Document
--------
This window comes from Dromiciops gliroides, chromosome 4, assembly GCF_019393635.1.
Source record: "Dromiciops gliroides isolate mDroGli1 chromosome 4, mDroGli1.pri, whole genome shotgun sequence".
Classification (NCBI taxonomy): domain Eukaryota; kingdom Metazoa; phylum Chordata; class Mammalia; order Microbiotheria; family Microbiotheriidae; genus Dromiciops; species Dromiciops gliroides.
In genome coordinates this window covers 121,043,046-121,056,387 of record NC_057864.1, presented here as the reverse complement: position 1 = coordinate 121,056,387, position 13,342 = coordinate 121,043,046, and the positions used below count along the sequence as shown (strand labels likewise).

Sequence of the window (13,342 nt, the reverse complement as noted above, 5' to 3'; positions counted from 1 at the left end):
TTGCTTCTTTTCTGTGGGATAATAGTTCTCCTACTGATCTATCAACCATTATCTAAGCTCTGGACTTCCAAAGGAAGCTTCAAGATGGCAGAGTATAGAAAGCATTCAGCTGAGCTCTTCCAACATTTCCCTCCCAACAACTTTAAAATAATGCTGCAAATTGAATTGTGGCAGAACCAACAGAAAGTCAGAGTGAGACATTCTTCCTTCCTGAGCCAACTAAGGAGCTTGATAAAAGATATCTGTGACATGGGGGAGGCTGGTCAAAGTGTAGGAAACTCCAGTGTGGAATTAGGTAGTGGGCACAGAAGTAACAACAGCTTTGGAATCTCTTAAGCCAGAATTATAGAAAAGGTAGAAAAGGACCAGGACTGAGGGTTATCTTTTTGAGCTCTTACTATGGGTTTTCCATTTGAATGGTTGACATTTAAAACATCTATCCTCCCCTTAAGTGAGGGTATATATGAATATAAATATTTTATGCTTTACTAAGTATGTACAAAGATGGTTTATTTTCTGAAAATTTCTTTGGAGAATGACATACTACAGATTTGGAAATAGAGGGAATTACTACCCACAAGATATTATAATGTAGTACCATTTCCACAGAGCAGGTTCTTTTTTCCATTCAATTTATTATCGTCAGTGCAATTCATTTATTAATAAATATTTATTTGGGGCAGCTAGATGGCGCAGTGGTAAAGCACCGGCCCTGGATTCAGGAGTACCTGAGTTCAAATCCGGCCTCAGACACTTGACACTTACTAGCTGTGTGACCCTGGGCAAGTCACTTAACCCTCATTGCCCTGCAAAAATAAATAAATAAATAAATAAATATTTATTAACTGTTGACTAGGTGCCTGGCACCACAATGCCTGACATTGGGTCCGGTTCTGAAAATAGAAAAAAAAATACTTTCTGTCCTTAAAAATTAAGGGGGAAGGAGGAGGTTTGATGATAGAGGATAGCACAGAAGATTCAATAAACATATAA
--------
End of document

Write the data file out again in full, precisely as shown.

This window comes from Dromiciops gliroides, chromosome 4, assembly GCF_019393635.1.
Source record: "Dromiciops gliroides isolate mDroGli1 chromosome 4, mDroGli1.pri, whole genome shotgun sequence".
Classification (NCBI taxonomy): domain Eukaryota; kingdom Metazoa; phylum Chordata; class Mammalia; order Microbiotheria; family Microbiotheriidae; genus Dromiciops; species Dromiciops gliroides.
In genome coordinates this window covers 121,043,046-121,056,387 of record NC_057864.1, presented here as the reverse complement: position 1 = coordinate 121,056,387, position 13,342 = coordinate 121,043,046, and the positions used below count along the sequence as shown (strand labels likewise).

Sequence of the window (13,342 nt, the reverse complement as noted above, 5' to 3'; positions counted from 1 at the left end):
TTGCTTCTTTTCTGTGGGATAATAGTTCTCCTACTGATCTATCAACCATTATCTAAGCTCTGGACTTCCAAAGGAAGCTTCAAGATGGCAGAGTATAGAAAGCATTCAGCTGAGCTCTTCCAACATTTCCCTCCCAACAACTTTAAAATAATGCTGCAAATTGAATTGTGGCAGAACCAACAGAAAGTCAGAGTGAGACATTCTTCCTTCCTGAGCCAACTAAGGAGCTTGATAAAAGATATCTGTGACATGGGGGAGGCTGGTCAAAGTGTAGGAAACTCCAGTGTGGAATTAGGTAGTGGGCACAGAAGTAACAACAGCTTTGGAATCTCTTAAGCCAGAATTATAGAAAAGGTAGAAAAGGACCAGGACTGAGGGTTATCTTTTTGAGCTCTTACTATGGGTTTTCCATTTGAATGGTTGACATTTAAAACATCTATCCTCCCCTTAAGTGAGGGTATATATGAATATAAATATTTTATGCTTTACTAAGTATGTACAAAGATGGTTTATTTTCTGAAAATTTCTTTGGAGAATGACATACTACAGATTTGGAAATAGAGGGAATTACTACCCACAAGATATTATAATGTAGTACCATTTCCACAGAGCAGGTTCTTTTTTCCATTCAATTTATTATCGTCAGTGCAATTCATTTATTAATAAATATTTATTTGGGGCAGCTAGATGGCGCAGTGGTAAAGCACCGGCCCTGGATTCAGGAGTACCTGAGTTCAAATCCGGCCTCAGACACTTGACACTTACTAGCTGTGTGACCCTGGGCAAGTCACTTAACCCTCATTGCCCTGCAAAAATAAATAAATAAATAAATAAATATTTATTAACTGTTGACTAGGTGCCTGGCACCACAATGCCTGACATTGGGTCCGGTTCTGAAAATAGAAAAAAAAATACTTTCTGTCCTTAAAAATTAAGGGGGAAGGAGGAGGTTTGATGATAGAGGATAGCACAGAAGATTCAATAAACATATAA